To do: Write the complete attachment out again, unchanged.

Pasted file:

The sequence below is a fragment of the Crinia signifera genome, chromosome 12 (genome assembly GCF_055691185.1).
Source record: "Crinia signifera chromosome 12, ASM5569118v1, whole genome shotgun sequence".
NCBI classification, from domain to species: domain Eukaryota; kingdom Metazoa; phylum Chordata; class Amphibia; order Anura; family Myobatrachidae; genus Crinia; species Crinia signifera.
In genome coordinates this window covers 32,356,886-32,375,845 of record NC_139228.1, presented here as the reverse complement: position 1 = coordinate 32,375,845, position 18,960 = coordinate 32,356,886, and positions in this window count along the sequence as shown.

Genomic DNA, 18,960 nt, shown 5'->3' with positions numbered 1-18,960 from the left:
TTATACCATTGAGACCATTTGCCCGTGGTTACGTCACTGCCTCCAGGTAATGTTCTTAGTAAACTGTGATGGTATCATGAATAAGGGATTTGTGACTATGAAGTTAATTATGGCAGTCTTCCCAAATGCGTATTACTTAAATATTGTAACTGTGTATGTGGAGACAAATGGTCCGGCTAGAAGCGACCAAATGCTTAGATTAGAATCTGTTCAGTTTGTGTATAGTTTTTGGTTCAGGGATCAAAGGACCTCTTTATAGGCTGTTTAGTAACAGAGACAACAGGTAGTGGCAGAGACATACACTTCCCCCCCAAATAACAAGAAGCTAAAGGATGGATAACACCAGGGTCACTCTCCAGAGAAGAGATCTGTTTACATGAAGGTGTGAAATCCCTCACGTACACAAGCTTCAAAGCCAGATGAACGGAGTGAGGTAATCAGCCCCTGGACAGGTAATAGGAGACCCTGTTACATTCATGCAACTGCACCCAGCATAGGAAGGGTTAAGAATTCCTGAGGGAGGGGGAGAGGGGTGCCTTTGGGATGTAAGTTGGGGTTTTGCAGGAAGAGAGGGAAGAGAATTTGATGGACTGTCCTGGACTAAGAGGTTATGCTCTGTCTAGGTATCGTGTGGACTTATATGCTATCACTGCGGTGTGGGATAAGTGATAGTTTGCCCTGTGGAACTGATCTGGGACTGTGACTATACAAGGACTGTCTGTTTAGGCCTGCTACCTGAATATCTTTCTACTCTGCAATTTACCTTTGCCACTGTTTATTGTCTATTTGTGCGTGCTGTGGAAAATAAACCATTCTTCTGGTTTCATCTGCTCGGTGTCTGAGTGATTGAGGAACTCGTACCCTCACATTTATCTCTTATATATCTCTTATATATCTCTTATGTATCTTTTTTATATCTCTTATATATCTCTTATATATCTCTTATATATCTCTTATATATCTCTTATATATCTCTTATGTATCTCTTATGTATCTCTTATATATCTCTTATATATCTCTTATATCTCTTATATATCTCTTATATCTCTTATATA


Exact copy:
The sequence below is a fragment of the Crinia signifera genome, chromosome 12 (genome assembly GCF_055691185.1).
Source record: "Crinia signifera chromosome 12, ASM5569118v1, whole genome shotgun sequence".
NCBI classification, from domain to species: domain Eukaryota; kingdom Metazoa; phylum Chordata; class Amphibia; order Anura; family Myobatrachidae; genus Crinia; species Crinia signifera.
In genome coordinates this window covers 32,356,886-32,375,845 of record NC_139228.1, presented here as the reverse complement: position 1 = coordinate 32,375,845, position 18,960 = coordinate 32,356,886, and positions in this window count along the sequence as shown.

Genomic DNA, 18,960 nt, shown 5'->3' with positions numbered 1-18,960 from the left:
TTATACCATTGAGACCATTTGCCCGTGGTTACGTCACTGCCTCCAGGTAATGTTCTTAGTAAACTGTGATGGTATCATGAATAAGGGATTTGTGACTATGAAGTTAATTATGGCAGTCTTCCCAAATGCGTATTACTTAAATATTGTAACTGTGTATGTGGAGACAAATGGTCCGGCTAGAAGCGACCAAATGCTTAGATTAGAATCTGTTCAGTTTGTGTATAGTTTTTGGTTCAGGGATCAAAGGACCTCTTTATAGGCTGTTTAGTAACAGAGACAACAGGTAGTGGCAGAGACATACACTTCCCCCCCAAATAACAAGAAGCTAAAGGATGGATAACACCAGGGTCACTCTCCAGAGAAGAGATCTGTTTACATGAAGGTGTGAAATCCCTCACGTACACAAGCTTCAAAGCCAGATGAACGGAGTGAGGTAATCAGCCCCTGGACAGGTAATAGGAGACCCTGTTACATTCATGCAACTGCACCCAGCATAGGAAGGGTTAAGAATTCCTGAGGGAGGGGGAGAGGGGTGCCTTTGGGATGTAAGTTGGGGTTTTGCAGGAAGAGAGGGAAGAGAATTTGATGGACTGTCCTGGACTAAGAGGTTATGCTCTGTCTAGGTATCGTGTGGACTTATATGCTATCACTGCGGTGTGGGATAAGTGATAGTTTGCCCTGTGGAACTGATCTGGGACTGTGACTATACAAGGACTGTCTGTTTAGGCCTGCTACCTGAATATCTTTCTACTCTGCAATTTACCTTTGCCACTGTTTATTGTCTATTTGTGCGTGCTGTGGAAAATAAACCATTCTTCTGGTTTCATCTGCTCGGTGTCTGAGTGATTGAGGAACTCGTACCCTCACATTTATCTCTTATATATCTCTTATATATCTCTTATGTATCTTTTTTATATCTCTTATATATCTCTTATATATCTCTTATATATCTCTTATATATCTCTTATATATCTCTTATGTATCTCTTATGTATCTCTTATATATCTCTTATATATCTCTTATATCTCTTATATATCTCTTATATCTCTTATATA